This manuscript is dedicated to Dr. Andrew C. Leon, who tragically passed prior to our manuscript submission. His contributions were crucial for this project, and he will be greatly missed.

Andrew C. Leon was on the Safety Monitoring Boards for Pfizer, AstraZeneca, Merck, and Sunovion, and he was a consultant for the US food and Drug Administration, the National Institute of Mental Health, and MedAvante. John C. Markowitz receives grant support from NIMH, salary support from the New York State Psychiatric Institute, royalties from American Psychiatric Press, Basic Books, and Oxford University Press. Dr. Markowitz also receives an editorial stipend from Elsevier Press. James H. Kocsis has received research grants and contracts from AHRQ, NIMH, NIDA, Burroughs Wellcome Trust, Pritzker Consortium, Astra-Zeneca, Forest, CNS Response, Roche, and Takeda; is on the speakers bureau at Pfizer and Merck; and the advisory board of Neurosearch. Martin B. Keller has received grant support from Pfizer and Wyeth and has consulted/received honoraria from Cenerex, Forest Laboratories, Medtronic, Organon, Pfizer, Sierra Neurophamaceuticals, Shire, and Wyeth. Dr. Keller also serves on the advisory boards of Cenerex, Forest Laboratories, and Organon. Barbara O. Rothbaum receives current grant support from NIMH, the Department of Defense, McCormick Foundation, and Transcept Pharmaceuticals and royalties from Oxford University Press, Guilford Publications, American Psychiatric Publishing, Inc, and UpToDate. Dr. Rothbaum owns equity in and is a consultant for Virtually Better, Inc.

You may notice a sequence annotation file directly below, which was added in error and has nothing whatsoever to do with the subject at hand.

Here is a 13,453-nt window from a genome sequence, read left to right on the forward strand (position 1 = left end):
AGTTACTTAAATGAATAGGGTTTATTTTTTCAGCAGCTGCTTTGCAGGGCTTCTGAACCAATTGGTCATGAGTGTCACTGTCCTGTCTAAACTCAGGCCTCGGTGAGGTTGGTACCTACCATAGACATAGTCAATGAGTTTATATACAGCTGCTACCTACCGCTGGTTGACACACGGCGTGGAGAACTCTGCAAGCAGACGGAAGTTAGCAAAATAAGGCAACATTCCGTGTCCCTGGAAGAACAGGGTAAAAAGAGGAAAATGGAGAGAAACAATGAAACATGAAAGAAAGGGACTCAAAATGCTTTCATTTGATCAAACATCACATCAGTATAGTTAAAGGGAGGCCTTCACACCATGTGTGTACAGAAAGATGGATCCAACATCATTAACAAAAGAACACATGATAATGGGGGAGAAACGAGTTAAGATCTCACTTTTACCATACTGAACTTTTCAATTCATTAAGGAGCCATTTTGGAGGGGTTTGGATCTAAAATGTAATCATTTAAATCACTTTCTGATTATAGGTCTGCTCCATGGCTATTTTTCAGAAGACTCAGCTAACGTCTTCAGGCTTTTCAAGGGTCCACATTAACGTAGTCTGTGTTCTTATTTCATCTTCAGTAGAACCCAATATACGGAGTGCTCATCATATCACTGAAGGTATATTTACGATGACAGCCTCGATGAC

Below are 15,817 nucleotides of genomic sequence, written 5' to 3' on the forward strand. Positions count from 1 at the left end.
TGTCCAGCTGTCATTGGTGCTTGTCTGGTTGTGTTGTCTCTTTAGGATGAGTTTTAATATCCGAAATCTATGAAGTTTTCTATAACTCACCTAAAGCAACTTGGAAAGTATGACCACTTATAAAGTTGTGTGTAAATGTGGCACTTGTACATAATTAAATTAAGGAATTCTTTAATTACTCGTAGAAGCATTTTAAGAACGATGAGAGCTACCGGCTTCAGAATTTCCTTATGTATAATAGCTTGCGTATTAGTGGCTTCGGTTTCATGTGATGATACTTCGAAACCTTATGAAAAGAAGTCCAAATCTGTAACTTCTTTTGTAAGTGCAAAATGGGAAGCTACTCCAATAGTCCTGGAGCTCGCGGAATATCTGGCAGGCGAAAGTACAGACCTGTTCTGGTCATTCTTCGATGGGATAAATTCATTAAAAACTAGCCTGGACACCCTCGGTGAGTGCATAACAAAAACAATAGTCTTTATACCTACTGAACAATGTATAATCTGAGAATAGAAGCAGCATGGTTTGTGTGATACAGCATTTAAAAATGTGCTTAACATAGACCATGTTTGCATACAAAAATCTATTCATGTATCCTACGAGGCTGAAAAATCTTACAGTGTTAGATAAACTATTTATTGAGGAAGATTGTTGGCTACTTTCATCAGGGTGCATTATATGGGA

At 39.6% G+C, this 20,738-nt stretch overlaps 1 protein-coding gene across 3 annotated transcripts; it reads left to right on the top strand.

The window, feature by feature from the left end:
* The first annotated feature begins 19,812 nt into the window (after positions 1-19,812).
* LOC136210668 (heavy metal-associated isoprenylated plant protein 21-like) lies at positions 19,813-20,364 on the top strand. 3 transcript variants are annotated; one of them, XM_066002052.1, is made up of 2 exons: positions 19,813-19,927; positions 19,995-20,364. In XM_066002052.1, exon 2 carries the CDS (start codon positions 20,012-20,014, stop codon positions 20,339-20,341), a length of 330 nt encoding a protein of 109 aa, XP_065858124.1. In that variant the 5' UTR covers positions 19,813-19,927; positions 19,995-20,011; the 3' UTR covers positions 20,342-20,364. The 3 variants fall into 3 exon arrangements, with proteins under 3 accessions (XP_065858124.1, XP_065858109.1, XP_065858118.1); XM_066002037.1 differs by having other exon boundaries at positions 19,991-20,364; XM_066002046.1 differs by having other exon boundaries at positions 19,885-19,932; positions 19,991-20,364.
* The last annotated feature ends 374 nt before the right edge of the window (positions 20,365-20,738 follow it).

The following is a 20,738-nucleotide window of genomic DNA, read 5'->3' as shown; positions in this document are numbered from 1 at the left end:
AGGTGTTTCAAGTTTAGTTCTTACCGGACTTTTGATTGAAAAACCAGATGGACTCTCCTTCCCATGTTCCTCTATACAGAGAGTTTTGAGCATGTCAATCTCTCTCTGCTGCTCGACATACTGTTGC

The study was supported by National Institute of Mental Health Grants U01 MH62475, U01 MH61587, U01 MH62546, U01 MH61562, U01 MH63481, U01 MH62465, U01 MH61590, U01 MH61504, and U01 MH62491. Trial Registration:; Identifier: NCT00057551.


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Contributor Information